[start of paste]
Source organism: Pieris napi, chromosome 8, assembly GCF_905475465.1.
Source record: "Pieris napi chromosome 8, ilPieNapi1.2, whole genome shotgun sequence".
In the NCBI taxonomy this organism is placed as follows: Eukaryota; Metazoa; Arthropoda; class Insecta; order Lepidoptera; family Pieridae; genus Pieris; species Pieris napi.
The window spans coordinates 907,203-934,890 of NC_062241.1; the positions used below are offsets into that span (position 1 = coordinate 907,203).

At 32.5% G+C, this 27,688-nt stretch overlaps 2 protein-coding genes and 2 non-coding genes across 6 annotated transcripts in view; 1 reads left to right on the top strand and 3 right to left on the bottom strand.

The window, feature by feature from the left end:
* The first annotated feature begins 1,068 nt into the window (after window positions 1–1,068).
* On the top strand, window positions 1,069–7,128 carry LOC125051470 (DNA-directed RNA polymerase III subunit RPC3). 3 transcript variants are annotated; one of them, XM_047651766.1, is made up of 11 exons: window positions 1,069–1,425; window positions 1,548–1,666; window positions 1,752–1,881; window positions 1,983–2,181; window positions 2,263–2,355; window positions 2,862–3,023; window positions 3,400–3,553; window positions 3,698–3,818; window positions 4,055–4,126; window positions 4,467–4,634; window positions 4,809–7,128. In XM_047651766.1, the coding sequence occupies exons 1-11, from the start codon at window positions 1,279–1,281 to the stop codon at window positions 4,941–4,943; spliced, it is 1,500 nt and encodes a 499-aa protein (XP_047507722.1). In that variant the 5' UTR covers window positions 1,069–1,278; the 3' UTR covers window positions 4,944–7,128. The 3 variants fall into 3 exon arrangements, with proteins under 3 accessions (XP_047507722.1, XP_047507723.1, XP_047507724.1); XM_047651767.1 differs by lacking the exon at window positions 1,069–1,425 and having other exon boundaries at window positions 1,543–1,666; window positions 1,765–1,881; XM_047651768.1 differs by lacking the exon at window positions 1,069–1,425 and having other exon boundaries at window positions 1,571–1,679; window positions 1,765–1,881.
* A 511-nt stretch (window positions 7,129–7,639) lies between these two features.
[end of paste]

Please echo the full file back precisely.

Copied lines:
Source organism: Pieris napi, chromosome 8, assembly GCF_905475465.1.
Source record: "Pieris napi chromosome 8, ilPieNapi1.2, whole genome shotgun sequence".
In the NCBI taxonomy this organism is placed as follows: Eukaryota; Metazoa; Arthropoda; class Insecta; order Lepidoptera; family Pieridae; genus Pieris; species Pieris napi.
The window spans coordinates 907,203-934,890 of NC_062241.1; the positions used below are offsets into that span (position 1 = coordinate 907,203).

At 32.5% G+C, this 27,688-nt stretch overlaps 2 protein-coding genes and 2 non-coding genes across 6 annotated transcripts in view; 1 reads left to right on the top strand and 3 right to left on the bottom strand.

The window, feature by feature from the left end:
* The first annotated feature begins 1,068 nt into the window (after window positions 1–1,068).
* On the top strand, window positions 1,069–7,128 carry LOC125051470 (DNA-directed RNA polymerase III subunit RPC3). 3 transcript variants are annotated; one of them, XM_047651766.1, is made up of 11 exons: window positions 1,069–1,425; window positions 1,548–1,666; window positions 1,752–1,881; window positions 1,983–2,181; window positions 2,263–2,355; window positions 2,862–3,023; window positions 3,400–3,553; window positions 3,698–3,818; window positions 4,055–4,126; window positions 4,467–4,634; window positions 4,809–7,128. In XM_047651766.1, the coding sequence occupies exons 1-11, from the start codon at window positions 1,279–1,281 to the stop codon at window positions 4,941–4,943; spliced, it is 1,500 nt and encodes a 499-aa protein (XP_047507722.1). In that variant the 5' UTR covers window positions 1,069–1,278; the 3' UTR covers window positions 4,944–7,128. The 3 variants fall into 3 exon arrangements, with proteins under 3 accessions (XP_047507722.1, XP_047507723.1, XP_047507724.1); XM_047651767.1 differs by lacking the exon at window positions 1,069–1,425 and having other exon boundaries at window positions 1,543–1,666; window positions 1,765–1,881; XM_047651768.1 differs by lacking the exon at window positions 1,069–1,425 and having other exon boundaries at window positions 1,571–1,679; window positions 1,765–1,881.
* A 511-nt stretch (window positions 7,129–7,639) lies between these two features.